A show by the co-producer of Cirque du Soleil . . . with horses? I was intrigued as raging reviews filled the media yet I could not quite grasp the concept of the show, Cavalia. Opening night in San Francisco was on Tuesday, November 16th. All two thousand seats were sold out as spectators filled the tent wall-to-wall. At least that’s what I heard. Due to the popularity, I missed the opening and went to the next show which was being held two days later.
The Cavalia performance tent is set up at 4th and China Basin and you can’t miss it. The bright lights illuminate the massive white tent which is clearly seen from the Interstate 280. The parking lot is in an adjoining area and was $10 (pretty good deal considering regular parking rates in the city). As you walk up to the venue you are quickly reminded that it involves horses as you get that ‘whiff’ of nature. The bathrooms are clean with actual stalls and faucets with warm water (so much nicer than porta-potties). When I was walking out of the restroom, one lady told me it was her fifth time seeing the show and that is was amazing. She owns horses and said it was so beautiful. That being said, I was getting very excited.
The tent was nice and warm as we entered and found our seats. My daughter had her popcorn on her lap as my husband took a few pictures before the show started. During the show it is prohibited to take pictures or videos. The lights dimmed and a bit of trivia was projected on the screen. Multiple choice questions were presented as the audience was invited to raise their hand to support A, B, or C. Apparently there are 56 horses in the Cavalia stables consisting of 23 stallions and 33 geldings (neutered males).
Now to talk about the actual show. My family and I had mixed feelings. The basic storyline is supposed to be the history of the relationship between humans and horses. You are taken from ancient times, to the Roman era, and later to cowboy days in the mid-west. A secondary timeline is shown in a change of seasons. Even so, there was really no continuity as miscellaneous acts were thrown in here and there and the timeline cues were vague, kind of like a French film. My daughter kept saying, “I don’t get it…” and I couldn’t explain because, frankly, neither did I.
It was amazing to see the horses get up to full speed on the large stage where they could circle around. To get a idea of the size, an upward of 8-10 horses could be performing and only 1/3 of the stage area was being used. There were several breeds and they were simply beautiful. Their coats looked so healthy and none of the animals were forced to perform if they didn’t want to. There were a few times they had the horses enter the stage to play around before the trainer came in. Some of the horses were chasing the others, biting their behinds. That was the night’s highlight and it had my daughter giggling like crazy.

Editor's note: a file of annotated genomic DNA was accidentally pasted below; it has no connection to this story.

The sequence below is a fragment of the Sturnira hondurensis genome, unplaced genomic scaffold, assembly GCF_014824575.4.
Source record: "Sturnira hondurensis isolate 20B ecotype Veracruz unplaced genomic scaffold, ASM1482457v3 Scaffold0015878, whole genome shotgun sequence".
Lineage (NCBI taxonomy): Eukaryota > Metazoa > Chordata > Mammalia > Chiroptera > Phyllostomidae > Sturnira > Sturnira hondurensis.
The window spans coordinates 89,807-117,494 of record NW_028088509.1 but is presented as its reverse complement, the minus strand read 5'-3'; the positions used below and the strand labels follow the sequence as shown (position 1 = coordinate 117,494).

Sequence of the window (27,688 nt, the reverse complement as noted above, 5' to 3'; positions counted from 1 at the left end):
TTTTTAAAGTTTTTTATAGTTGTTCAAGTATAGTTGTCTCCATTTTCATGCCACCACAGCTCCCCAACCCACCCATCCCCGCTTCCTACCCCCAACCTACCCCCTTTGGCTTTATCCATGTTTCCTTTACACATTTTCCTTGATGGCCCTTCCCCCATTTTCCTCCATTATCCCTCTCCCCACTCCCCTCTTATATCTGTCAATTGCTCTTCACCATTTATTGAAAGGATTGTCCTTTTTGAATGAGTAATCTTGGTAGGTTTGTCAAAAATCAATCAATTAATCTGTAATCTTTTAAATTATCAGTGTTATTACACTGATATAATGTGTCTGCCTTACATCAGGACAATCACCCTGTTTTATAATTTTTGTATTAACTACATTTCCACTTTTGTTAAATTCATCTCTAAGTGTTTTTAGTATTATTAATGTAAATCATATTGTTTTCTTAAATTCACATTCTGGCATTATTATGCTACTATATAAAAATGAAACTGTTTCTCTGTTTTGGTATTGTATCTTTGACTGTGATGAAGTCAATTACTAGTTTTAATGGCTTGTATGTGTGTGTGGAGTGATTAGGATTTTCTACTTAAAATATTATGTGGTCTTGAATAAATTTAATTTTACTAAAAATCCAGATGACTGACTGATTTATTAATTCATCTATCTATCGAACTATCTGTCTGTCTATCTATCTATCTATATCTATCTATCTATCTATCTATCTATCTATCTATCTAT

Since my family enjoys the natural beauty and strength of horses, our favorite parts of the show was when they were let free. I realize that there’s a lot of hard work involved in training horses but it just does not impress me to see them trotting diagonally or ‘dancing’ or doing synchronized circles. I can’t imagine the skill and trust to do some of these tricks with the horses yet it just does not entertain a casual spectator. My husband posted this on his Facebook account, “Horses cannot do saltos. It got interesting when some horses started biting each other.”
The human performers were interesting but not spectacular. Such acts can be seen almost anywhere with the exception of the guy doing tricks on a ball and the girl with a lasso, but she even messed up once. The music was standard and the stage effects were kind of cheesy. The comic relief got much better as the show went on, especially in the ‘western’ bit. There was a play on this traveling handkerchief that didn’t make any sense but my daughter found it funny. Everyone had to clap when a horse and rider went by holding up a San Francisco Giants flag commemorating their World Series win.
Overall, Cavalia was a unique experience. I don’t know if I could recommend it given the price tag. You might have a nice evening out but the show provides no lasting impression. After 2-1/2 hours the only thing you will be talking about is what to eat afterwards. The ones that really seemed to enjoy the performance thoroughly were the ones who either owned or worked with horses. If you are expecting a Cirque du Soliel performance-don’t. But if you love horses and want to see it, try getting discounted tickets.
Disclosure: I was provided with complementary tickets to Cavalia to facilitate this review. The opinions expressed here are 100% my honest opinion.